Here are ten good reasons (in no particular order) why anyone might want to travel to another country;

  • To visit distant family and/or friends.
  • To participate in an international sporting event.
  • For business purposes (meetings with important clients).
  • For medical purposes (best treatment may be only available abroad).
  • Scientific research into some previously unstudied foreign phenomenon.
  • Doing something that nobody has done before (exploration/adventure).
  • As a refugee when conditions in your own country become unbearable.
  • As a famous musician (rock-star) touring the world with your band.
  • To experience cultures, history, and foods different from your own.
  • To take photos of something.

There may be a few other valid reasons for voluntarily enclosing yourself in a pressurized capsule hurtling along at great speed across long distances several thousand meters up in the sky, but I can’t think of any more right now.

But, there’s a huge difference between traveling abroad and taking photographs and travelling abroad to take pictures. Everyone has a camera in their pocket these days (their mobile phone), so it wouldn’t make sense to travel somewhere and not take any photos while you’re there. After much thought, however, I have come to the conclusion it is not a good idea to go abroad solely to take photos. Let me explain.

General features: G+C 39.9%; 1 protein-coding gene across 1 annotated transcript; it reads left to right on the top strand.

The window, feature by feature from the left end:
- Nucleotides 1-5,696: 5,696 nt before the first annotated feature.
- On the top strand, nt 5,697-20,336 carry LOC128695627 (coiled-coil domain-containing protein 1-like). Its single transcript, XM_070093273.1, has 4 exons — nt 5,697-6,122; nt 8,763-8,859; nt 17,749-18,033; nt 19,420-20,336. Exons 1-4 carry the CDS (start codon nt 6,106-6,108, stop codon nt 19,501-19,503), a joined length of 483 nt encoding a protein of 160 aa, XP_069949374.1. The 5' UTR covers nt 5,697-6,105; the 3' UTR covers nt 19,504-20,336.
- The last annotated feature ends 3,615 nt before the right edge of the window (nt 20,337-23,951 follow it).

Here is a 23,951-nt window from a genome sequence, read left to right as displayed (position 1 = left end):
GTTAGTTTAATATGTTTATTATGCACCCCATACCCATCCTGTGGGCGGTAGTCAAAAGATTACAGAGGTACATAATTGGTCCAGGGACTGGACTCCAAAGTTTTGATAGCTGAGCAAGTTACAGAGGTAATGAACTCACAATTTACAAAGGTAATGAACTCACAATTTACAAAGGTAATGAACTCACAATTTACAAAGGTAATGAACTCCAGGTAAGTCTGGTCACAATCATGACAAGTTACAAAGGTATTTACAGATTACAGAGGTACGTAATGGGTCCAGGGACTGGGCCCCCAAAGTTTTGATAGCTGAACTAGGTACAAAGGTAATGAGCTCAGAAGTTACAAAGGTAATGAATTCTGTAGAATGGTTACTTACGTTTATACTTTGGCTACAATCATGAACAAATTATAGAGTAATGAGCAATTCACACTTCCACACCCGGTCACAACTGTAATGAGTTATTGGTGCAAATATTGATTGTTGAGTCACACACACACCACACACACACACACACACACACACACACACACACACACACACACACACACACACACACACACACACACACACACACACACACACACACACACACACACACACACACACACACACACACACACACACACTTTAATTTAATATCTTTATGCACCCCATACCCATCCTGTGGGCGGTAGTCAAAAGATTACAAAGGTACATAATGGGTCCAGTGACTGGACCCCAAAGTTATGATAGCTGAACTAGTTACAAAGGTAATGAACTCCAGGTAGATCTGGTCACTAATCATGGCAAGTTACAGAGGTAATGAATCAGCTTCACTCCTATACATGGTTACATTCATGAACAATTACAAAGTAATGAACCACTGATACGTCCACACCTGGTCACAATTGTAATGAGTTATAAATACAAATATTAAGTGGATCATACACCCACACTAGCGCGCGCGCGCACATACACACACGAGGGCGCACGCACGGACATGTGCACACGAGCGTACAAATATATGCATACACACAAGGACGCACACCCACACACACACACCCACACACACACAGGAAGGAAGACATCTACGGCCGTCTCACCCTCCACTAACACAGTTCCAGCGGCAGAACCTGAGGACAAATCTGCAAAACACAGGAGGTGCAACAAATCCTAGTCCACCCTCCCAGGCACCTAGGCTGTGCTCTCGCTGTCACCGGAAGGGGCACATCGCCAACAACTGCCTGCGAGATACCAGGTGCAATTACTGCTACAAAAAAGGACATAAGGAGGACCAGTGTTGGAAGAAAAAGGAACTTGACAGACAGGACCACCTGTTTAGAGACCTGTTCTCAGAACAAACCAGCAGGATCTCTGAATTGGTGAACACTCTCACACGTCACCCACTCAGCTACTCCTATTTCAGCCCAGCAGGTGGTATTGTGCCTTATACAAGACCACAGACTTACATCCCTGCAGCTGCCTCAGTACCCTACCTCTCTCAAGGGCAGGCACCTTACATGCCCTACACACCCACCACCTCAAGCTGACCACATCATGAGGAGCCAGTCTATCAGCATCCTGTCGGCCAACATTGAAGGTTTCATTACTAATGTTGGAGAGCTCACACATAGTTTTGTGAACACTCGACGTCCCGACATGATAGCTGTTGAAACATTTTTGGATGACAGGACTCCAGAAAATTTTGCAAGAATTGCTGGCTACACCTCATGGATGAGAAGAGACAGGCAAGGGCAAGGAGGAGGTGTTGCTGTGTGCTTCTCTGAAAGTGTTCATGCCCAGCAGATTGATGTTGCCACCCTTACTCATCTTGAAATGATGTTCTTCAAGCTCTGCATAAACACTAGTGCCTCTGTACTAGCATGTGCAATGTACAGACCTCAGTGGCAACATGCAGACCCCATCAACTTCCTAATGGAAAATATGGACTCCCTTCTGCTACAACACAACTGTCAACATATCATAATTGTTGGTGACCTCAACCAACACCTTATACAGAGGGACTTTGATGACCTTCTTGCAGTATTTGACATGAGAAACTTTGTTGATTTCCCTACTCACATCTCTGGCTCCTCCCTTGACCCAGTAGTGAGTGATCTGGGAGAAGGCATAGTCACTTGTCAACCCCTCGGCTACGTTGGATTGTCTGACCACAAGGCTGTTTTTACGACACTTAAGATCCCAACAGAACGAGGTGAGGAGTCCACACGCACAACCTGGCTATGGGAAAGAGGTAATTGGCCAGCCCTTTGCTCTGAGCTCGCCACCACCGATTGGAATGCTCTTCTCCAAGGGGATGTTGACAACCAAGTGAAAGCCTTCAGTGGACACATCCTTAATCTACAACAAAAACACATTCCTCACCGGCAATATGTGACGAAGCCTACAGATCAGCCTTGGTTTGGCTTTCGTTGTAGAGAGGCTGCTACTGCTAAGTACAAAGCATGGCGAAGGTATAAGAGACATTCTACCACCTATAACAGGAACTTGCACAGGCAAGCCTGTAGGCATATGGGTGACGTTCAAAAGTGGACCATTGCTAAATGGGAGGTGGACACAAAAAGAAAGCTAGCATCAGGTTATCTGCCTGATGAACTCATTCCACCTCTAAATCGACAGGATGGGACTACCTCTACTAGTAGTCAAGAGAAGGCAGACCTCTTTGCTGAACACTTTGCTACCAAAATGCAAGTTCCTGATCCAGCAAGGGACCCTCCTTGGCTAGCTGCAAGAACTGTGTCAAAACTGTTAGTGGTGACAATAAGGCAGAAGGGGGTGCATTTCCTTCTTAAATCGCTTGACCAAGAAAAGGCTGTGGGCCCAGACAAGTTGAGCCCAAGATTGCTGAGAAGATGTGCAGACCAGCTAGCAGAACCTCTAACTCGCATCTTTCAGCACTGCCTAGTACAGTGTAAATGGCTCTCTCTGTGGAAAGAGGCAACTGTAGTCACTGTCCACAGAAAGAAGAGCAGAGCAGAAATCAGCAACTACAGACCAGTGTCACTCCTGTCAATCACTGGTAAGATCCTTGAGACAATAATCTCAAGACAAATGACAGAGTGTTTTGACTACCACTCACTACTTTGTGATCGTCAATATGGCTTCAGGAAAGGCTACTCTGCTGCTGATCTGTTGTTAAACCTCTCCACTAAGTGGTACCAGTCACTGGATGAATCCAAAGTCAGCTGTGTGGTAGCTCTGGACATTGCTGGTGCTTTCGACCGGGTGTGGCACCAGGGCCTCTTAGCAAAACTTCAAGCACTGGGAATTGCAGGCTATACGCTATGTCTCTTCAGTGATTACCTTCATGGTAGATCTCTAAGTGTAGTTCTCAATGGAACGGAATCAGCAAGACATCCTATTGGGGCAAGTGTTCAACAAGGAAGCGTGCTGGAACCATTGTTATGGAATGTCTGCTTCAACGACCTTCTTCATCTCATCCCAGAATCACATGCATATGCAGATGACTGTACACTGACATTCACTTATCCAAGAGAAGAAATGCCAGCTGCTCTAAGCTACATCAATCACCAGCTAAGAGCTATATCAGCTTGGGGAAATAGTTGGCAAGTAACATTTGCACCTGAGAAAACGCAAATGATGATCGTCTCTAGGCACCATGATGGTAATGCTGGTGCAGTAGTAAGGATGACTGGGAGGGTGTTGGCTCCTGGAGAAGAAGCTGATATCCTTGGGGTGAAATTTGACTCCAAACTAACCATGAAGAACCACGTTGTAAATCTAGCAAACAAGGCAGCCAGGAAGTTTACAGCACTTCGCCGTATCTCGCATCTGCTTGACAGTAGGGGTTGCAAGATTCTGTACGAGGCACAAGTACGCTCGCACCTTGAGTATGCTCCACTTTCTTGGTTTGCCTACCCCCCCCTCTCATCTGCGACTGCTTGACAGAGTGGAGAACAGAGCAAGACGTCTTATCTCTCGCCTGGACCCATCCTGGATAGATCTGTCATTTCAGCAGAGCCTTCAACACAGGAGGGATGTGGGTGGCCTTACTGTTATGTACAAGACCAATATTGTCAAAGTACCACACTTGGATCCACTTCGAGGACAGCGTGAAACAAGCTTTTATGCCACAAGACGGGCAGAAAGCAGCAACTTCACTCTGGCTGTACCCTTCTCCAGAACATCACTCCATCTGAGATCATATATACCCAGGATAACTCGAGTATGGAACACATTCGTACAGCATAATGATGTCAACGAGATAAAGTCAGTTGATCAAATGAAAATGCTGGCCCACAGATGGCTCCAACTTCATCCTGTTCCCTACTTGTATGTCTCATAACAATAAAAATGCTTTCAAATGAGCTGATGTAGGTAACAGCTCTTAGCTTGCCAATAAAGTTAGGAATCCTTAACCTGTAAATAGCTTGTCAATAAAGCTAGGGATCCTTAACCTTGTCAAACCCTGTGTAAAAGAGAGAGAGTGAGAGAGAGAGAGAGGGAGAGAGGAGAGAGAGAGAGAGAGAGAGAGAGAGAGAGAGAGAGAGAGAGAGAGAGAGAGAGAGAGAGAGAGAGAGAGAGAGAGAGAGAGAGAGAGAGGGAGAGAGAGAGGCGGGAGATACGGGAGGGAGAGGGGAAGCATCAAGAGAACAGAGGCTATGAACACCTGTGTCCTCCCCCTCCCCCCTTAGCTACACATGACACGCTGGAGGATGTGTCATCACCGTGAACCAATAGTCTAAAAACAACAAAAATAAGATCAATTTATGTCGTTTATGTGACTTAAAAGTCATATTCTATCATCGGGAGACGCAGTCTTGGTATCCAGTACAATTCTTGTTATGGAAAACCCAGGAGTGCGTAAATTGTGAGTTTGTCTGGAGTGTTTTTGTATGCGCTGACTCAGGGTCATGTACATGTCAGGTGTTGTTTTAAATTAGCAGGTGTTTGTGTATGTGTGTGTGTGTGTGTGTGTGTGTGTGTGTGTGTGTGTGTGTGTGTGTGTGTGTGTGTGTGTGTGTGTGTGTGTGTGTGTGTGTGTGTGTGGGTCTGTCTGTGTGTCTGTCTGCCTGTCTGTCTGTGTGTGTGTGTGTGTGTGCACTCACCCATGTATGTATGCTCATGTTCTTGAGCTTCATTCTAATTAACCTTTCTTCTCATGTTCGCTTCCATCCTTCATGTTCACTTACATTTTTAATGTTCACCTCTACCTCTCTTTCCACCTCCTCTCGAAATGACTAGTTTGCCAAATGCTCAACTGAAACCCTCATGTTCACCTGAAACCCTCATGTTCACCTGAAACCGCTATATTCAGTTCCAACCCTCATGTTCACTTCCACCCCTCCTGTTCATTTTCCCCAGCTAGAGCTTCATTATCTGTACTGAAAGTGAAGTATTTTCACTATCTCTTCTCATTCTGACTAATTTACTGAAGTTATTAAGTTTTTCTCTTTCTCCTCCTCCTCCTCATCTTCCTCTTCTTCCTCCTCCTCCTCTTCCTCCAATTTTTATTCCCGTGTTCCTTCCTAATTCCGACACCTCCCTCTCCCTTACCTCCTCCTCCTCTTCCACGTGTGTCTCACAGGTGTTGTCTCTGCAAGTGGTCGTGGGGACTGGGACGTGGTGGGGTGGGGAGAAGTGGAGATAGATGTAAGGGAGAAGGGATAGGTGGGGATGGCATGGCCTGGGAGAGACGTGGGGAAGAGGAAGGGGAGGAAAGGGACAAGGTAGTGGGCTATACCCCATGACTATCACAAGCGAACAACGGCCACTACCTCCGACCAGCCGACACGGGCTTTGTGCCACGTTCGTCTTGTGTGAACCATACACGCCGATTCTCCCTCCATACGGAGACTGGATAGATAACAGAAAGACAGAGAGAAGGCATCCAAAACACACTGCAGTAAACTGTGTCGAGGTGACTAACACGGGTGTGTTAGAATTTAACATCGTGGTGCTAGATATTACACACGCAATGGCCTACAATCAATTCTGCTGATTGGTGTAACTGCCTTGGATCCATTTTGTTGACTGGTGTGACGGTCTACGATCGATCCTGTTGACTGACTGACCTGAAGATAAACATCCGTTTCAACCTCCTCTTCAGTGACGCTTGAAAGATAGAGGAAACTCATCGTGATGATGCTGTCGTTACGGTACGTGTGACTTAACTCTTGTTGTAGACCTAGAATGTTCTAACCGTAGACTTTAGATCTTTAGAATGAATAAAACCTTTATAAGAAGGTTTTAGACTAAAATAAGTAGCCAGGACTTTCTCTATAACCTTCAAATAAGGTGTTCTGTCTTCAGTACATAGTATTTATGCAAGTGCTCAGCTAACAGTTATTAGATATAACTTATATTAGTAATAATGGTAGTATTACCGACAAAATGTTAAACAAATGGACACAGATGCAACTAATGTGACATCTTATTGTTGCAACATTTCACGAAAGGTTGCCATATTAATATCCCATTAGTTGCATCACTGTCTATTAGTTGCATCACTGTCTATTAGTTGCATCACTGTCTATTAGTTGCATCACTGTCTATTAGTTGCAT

Here are a few things to consider if you’re thinking about traveling abroad somewhere to take photos of something (in no particular order);

Consider Your Carbon Footprint

Should we give up flying for the sake of our planet? Everything we do releases some greenhouse gases into the atmosphere, all of which have a direct impact on the climate of the planet. Nearly 2. 5% of all global CO2 emissions are from the aviation industry.

MyClimate.org calculates that the carbon footprint for a single person on a return flight from Cape Town (South Africa) to London’s Heathrow airport would be 3. 2 tonnes of CO2. This is a lot carbon.

Weight and Contents of Hand-luggage

Most airlines impose restrictions on the weight of your check-in and hand luggage. All the airlines that I’ve ever flown with have limited my hand luggage to 15 kilograms. I might decide to pack my travel tripod into my check-in luggage, but as a rule, I will always pack all my camera gear into my hand luggage.